3. What are the goals that the child has and how do those goals compare to the goals of school staff and caregivers? If you are able to speak to staff at the school where your client attends, you could learn a lot about what is working well and where some potential difficulties are arising just by talking to people and gathering anecdotal information.

If you work exclusively outside of a school setting, you may be wondering how you would go about navigating the system to get the information you are looking for. One good place to start would be with your client and/or their caregivers. Ask them to set up a meeting between you and school personnel so that you can begin getting to know the people in your client’s school environment.

Once you build relationships with some school staff, you could ask for some help gathering the more time-intensive data that is involved in tracking a student. If the student’s behavior is especially troublesome for the school, they likely will already have this type of data on hand as it is required for moving forward in a process of getting a student more intensive resources.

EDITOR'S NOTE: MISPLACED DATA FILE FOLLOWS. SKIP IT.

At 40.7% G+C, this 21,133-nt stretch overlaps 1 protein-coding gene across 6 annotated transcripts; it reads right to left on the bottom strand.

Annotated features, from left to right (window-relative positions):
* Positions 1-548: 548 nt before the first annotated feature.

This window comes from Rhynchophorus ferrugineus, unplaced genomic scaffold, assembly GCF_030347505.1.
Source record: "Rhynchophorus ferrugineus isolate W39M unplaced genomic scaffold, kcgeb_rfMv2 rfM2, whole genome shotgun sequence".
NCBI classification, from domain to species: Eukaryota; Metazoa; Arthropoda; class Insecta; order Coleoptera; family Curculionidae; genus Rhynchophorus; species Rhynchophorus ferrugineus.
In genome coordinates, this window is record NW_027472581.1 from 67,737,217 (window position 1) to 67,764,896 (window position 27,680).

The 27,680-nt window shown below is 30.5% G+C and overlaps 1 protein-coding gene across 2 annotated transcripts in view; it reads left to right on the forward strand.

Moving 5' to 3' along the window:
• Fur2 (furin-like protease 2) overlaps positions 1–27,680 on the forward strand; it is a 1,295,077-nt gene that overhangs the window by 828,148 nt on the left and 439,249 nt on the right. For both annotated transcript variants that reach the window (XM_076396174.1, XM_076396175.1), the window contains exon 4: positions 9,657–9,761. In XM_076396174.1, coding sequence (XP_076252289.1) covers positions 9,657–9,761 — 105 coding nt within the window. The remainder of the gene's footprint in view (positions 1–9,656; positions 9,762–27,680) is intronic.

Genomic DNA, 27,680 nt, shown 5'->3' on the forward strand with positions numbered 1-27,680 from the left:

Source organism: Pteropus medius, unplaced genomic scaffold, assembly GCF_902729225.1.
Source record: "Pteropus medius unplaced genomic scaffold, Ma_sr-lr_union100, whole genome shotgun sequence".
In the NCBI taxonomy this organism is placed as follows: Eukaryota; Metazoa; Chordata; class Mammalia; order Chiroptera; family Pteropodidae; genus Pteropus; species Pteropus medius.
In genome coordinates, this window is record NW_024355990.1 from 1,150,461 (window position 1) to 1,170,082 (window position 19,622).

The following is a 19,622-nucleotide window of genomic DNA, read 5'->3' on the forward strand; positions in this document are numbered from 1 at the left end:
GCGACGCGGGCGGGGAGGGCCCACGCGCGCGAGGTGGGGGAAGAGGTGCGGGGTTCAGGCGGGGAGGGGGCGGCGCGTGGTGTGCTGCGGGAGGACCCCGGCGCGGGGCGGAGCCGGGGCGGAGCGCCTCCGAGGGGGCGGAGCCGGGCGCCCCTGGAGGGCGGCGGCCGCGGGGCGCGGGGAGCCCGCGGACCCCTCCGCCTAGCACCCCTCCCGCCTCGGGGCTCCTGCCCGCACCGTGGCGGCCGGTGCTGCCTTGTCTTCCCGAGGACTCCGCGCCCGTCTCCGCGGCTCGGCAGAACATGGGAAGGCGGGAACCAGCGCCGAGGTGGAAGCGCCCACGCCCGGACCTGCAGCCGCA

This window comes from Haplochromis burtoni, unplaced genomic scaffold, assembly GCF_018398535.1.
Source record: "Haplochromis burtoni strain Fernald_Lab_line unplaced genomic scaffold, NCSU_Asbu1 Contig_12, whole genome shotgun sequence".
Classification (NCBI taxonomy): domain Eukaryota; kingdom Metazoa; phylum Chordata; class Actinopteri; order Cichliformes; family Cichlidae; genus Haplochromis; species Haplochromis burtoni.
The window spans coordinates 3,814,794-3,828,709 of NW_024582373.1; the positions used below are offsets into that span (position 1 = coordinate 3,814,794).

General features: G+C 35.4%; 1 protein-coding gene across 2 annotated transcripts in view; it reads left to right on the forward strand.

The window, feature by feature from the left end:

In your efforts to help a client make changes in their life, gathering more information about their experience in the school setting will better inform you and your practices. It will take time, but may well hold some keys as to what is really motivating your client’s behavior. In that way, learning more about your client’s school setting can be well worth the extra time and energy you put into it.

Guest post written by Jenny Pelo, MA, LPC, NCC

Guest post written by Jenny Pelo, MA, LPC, NCC

Jenny Pelo, MA, LPC, NCC is a school counselor and community-based therapist in the Denver area. She has worked with children and adults at a variety of ages and developmental levels. She enjoys helping others heal from trauma and finding meaning in their lives. Spending time outdoors, rock climbing, and being involved with a meditation community bring her great joy in her own life.